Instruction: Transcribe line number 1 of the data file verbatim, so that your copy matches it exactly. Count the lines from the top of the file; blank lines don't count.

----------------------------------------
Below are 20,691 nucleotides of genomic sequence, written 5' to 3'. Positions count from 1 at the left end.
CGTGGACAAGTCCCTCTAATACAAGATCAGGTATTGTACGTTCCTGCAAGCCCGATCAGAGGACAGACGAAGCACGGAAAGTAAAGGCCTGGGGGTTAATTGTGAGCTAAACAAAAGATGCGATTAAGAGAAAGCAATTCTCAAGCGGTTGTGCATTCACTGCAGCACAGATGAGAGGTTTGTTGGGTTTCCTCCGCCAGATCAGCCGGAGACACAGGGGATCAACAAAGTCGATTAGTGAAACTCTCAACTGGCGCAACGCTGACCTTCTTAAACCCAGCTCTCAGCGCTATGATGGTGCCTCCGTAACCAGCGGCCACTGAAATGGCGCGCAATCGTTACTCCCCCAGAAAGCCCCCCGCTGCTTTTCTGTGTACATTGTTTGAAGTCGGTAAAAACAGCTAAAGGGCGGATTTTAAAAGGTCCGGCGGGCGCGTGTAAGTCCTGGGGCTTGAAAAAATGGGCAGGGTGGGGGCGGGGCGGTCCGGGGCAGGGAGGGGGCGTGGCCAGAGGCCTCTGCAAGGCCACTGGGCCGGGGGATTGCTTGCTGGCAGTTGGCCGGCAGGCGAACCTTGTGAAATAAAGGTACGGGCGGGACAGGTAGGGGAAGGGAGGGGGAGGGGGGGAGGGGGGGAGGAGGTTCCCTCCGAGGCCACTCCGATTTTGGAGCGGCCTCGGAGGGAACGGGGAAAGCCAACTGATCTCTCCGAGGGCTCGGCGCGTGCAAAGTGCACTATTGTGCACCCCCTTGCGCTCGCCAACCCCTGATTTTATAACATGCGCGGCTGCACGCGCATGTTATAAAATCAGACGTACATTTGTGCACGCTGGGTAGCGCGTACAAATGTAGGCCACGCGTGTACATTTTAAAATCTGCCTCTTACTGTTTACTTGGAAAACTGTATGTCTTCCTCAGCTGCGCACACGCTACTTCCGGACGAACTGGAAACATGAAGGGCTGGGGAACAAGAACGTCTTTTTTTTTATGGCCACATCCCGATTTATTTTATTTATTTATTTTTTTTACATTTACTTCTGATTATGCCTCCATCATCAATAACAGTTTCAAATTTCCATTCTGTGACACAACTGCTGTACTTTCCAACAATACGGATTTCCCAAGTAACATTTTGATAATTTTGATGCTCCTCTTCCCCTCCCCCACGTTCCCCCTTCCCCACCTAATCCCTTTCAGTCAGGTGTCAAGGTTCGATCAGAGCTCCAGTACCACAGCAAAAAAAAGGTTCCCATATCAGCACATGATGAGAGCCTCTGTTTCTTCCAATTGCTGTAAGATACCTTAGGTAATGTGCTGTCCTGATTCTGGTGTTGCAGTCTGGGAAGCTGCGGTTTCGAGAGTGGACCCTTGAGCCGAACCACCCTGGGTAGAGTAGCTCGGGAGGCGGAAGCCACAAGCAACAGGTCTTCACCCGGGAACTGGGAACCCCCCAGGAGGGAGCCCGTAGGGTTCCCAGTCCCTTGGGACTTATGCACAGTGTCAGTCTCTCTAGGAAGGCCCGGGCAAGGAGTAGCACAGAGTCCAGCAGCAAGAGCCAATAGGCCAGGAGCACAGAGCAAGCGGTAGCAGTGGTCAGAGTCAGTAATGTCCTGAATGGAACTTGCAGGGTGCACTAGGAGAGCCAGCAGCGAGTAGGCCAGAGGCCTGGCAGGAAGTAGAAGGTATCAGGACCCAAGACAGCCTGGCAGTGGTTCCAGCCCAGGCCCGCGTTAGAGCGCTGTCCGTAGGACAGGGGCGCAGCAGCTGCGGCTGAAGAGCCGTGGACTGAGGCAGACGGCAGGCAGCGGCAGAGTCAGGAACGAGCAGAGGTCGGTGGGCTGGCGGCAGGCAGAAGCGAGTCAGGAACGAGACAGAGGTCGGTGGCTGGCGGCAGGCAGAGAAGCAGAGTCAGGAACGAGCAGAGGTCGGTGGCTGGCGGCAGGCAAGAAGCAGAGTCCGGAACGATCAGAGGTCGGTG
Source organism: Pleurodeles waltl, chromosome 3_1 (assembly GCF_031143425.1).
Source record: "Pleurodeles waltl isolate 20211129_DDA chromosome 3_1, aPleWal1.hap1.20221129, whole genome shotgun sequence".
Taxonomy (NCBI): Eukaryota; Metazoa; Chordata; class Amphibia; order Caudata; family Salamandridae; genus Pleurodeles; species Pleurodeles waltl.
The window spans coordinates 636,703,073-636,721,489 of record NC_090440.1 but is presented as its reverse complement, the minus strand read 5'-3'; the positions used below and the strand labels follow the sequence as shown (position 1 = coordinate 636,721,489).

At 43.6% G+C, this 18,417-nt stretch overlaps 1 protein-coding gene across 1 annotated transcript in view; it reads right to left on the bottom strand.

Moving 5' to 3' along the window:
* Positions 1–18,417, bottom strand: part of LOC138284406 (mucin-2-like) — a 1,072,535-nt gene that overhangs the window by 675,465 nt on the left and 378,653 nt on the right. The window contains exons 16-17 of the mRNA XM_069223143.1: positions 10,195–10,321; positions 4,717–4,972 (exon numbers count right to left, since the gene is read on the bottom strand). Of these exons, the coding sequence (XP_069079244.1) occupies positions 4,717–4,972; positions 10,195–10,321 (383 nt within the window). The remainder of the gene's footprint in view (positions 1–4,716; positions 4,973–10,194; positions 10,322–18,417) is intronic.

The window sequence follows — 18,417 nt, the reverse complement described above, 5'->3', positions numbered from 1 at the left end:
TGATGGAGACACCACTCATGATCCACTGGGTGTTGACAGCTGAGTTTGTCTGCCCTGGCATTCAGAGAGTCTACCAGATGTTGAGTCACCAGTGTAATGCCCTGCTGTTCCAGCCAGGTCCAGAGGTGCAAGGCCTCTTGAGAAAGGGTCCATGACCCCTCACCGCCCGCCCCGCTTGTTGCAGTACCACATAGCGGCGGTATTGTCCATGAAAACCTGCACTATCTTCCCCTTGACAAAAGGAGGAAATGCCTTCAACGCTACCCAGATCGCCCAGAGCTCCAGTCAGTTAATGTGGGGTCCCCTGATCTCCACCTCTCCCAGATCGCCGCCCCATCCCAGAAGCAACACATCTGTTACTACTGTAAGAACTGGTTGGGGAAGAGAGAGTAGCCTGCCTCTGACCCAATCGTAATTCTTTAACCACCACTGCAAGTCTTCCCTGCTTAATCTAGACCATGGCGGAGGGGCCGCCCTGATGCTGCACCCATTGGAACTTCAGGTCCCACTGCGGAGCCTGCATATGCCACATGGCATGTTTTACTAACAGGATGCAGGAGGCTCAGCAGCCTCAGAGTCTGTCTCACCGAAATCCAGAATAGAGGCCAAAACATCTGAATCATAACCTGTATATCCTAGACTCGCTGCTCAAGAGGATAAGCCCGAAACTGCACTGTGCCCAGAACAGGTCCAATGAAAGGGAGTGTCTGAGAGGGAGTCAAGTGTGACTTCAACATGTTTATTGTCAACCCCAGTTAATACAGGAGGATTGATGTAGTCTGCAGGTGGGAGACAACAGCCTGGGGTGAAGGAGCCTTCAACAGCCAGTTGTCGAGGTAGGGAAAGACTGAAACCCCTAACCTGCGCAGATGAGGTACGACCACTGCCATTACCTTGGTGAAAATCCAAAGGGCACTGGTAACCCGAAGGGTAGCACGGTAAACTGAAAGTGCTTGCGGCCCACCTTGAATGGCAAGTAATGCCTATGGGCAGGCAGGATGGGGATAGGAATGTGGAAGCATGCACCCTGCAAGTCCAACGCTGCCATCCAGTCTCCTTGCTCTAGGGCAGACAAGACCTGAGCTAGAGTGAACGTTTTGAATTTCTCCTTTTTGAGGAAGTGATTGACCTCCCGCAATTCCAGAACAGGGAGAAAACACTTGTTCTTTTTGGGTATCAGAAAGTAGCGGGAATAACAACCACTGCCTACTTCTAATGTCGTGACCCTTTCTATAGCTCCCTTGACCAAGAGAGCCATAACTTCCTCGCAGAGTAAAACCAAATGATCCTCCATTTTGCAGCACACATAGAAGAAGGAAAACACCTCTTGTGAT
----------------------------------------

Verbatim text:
Below are 20,691 nucleotides of genomic sequence, written 5' to 3'. Positions count from 1 at the left end.